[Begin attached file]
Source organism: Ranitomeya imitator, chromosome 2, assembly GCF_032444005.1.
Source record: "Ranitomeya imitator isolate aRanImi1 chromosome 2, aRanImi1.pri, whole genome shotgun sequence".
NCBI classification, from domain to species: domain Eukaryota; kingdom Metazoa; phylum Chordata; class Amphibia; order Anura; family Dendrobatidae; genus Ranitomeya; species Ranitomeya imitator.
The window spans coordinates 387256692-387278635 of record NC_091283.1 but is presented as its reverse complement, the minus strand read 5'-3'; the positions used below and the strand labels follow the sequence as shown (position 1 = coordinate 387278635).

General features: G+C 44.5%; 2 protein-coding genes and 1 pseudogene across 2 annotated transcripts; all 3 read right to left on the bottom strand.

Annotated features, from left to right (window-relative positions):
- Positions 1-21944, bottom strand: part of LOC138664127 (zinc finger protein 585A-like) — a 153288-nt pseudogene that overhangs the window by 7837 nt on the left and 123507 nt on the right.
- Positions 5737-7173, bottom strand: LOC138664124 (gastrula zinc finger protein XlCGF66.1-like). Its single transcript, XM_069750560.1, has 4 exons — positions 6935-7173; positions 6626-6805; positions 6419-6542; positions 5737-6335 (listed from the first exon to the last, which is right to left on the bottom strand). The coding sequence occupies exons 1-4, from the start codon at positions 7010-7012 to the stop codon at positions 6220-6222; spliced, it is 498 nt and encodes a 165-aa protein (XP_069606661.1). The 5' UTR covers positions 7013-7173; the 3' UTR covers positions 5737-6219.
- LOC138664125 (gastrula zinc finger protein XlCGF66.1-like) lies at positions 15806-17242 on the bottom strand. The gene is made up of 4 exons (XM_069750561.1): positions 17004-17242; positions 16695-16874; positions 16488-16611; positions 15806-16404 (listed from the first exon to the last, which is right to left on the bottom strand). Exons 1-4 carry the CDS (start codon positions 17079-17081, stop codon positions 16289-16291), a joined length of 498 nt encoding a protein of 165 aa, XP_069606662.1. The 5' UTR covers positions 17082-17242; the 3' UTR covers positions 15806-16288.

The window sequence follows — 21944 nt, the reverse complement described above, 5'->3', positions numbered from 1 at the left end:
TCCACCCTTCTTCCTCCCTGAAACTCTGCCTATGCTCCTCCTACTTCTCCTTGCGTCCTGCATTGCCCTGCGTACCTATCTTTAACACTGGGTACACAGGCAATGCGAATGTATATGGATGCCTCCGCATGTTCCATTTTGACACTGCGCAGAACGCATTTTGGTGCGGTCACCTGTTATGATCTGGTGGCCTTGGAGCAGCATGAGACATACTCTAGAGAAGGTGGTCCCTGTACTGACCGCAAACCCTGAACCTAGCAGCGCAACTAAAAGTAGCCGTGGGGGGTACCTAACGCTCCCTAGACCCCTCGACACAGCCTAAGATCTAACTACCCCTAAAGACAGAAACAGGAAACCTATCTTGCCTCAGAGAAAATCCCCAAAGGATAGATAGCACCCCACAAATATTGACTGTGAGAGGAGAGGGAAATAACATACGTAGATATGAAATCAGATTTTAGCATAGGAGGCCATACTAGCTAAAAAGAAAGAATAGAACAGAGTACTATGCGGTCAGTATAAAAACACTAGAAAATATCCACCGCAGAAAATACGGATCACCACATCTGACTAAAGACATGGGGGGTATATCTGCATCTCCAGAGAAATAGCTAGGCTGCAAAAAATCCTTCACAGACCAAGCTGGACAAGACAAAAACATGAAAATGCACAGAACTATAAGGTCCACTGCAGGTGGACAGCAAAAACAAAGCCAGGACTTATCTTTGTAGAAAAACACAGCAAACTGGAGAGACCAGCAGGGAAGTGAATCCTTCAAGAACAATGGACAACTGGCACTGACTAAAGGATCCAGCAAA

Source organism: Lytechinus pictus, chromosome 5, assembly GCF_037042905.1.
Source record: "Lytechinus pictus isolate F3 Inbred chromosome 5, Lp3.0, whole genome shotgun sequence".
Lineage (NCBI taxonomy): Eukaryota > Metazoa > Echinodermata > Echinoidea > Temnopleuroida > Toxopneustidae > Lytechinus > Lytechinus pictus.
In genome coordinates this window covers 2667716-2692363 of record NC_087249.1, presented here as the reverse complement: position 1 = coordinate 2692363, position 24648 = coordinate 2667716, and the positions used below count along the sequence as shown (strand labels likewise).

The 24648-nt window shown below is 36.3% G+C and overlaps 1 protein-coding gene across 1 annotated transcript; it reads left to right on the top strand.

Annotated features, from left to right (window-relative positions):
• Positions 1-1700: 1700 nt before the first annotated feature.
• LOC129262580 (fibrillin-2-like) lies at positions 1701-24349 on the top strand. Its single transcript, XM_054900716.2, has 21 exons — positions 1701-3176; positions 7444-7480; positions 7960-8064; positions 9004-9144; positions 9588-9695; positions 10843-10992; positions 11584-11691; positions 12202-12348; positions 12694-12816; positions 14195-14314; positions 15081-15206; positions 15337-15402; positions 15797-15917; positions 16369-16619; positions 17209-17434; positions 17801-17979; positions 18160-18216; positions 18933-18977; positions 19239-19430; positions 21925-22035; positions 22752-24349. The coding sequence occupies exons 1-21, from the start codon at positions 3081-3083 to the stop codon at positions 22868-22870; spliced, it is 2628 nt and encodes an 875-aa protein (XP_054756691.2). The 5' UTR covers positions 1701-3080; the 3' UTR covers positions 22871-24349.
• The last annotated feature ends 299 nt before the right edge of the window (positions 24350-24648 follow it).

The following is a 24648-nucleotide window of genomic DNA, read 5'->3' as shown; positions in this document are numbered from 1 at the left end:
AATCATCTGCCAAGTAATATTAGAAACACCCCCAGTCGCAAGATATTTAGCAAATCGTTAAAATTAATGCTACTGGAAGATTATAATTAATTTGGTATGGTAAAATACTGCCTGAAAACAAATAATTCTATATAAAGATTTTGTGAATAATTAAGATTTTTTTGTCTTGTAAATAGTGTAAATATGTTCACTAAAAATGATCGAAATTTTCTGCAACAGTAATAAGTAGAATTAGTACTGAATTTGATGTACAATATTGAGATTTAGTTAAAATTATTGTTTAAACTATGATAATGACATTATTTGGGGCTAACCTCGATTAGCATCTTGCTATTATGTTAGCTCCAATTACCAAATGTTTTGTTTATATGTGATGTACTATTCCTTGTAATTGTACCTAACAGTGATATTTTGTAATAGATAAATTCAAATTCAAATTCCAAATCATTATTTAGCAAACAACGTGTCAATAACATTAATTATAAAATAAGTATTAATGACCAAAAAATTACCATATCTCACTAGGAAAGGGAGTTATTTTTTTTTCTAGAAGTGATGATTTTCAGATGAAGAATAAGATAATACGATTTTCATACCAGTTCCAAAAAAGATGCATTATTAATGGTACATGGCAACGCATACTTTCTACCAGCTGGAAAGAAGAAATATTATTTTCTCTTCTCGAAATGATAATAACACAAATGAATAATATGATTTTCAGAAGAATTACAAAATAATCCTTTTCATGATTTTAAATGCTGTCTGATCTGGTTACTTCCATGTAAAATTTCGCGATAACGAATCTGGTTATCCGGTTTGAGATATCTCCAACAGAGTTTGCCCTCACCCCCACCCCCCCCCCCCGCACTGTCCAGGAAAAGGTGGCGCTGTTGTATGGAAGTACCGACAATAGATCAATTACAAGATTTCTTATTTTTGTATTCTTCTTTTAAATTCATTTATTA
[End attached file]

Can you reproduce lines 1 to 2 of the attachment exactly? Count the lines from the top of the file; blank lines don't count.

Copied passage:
Source organism: Ranitomeya imitator, chromosome 2, assembly GCF_032444005.1.
Source record: "Ranitomeya imitator isolate aRanImi1 chromosome 2, aRanImi1.pri, whole genome shotgun sequence".